The combined assets of Dutch pension funds increased by 10% to €1.27trn last year, according to statistics published by supervisor De Nederlandsche Bank (DNB).

However, the figures also made clear that the total funding shortfall has also risen, with the five largest schemes having a combined funding gap of €214bn.

At year-end, the “policy coverage” – the average funding ratio over the previous 12 months, and the main criterion for indexation and rights cuts – was 97% on average, seven percentage points less than in 2015, said DNB.

However, in the wake of rising interest rates and improving equity markets, the average funding ratio subsequently rose to 99% at the end of February, according to Mercer and Aon Hewitt.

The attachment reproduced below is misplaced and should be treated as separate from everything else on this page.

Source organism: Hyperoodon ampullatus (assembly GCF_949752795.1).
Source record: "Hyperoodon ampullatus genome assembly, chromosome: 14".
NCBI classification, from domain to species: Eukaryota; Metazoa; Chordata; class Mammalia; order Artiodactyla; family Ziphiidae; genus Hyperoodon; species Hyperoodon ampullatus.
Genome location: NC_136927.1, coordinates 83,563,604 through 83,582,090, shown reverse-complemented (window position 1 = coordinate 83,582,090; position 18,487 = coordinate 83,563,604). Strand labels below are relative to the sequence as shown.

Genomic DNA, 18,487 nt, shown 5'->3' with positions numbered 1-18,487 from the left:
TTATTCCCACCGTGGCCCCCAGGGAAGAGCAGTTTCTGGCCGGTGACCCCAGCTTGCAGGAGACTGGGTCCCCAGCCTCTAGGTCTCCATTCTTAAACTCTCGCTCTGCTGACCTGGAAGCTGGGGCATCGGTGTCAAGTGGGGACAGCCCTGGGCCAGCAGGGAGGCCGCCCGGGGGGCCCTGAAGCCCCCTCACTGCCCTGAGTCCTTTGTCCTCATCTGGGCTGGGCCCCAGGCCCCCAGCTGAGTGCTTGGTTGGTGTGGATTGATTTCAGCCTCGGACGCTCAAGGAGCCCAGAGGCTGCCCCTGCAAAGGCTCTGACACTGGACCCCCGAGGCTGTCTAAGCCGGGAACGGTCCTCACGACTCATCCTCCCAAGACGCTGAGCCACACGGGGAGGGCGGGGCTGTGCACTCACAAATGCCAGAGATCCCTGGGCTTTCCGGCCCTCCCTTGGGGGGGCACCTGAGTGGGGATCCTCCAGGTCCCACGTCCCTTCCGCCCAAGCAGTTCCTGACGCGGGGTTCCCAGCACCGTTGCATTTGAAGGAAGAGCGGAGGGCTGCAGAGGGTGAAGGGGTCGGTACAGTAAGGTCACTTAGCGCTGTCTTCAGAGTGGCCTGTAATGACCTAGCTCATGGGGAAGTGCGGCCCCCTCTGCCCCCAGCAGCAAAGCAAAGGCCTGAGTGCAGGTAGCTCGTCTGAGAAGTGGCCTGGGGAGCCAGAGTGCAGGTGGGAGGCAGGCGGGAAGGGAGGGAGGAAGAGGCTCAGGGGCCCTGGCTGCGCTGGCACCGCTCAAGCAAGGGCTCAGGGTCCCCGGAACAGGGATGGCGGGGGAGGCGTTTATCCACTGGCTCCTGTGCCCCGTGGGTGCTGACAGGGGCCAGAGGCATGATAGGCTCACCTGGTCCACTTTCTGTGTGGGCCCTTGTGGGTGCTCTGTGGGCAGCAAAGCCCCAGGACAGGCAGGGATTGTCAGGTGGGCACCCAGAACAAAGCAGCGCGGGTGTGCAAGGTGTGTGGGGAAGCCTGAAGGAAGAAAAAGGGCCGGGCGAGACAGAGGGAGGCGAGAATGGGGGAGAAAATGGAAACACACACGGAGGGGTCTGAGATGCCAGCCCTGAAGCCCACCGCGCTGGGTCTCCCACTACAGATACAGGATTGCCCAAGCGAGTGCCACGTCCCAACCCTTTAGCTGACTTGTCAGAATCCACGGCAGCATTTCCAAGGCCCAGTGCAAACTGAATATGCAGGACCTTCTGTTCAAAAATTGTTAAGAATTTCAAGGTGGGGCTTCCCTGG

DNB’s statistics reveal large funding differences between individual schemes, with the occupational scheme for midwives having a policy coverage of just 82.1%. In contrast, the pension fund of shipping firm HAL enjoyed a funding of 170.4% at the end of 2016.

The HAL scheme was among five pension funds with a funding ratio exceeding 130%.

The DNB data also showed that 71% of workers were accruing a pension in an underfunded scheme.

Of the five largest schemes, BpfBOUW, the €54bn pension fund for the building sector, is the only one meeting the minimum required coverage of 105%.

The prescribed financial reserves for Dutch pension funds, however, roughly equated to a coverage ratio of 125%.

The funding gap of the €382bn civil service pension fund ABP, which reported a policy funding of 91.7% at year-end, amounted to €123bn at year-end.

Despite the shortfalls, earlier this year consultancies in the Netherlands said fewer schemes would be forced to cut payouts to pensioners than was predicted in 2016.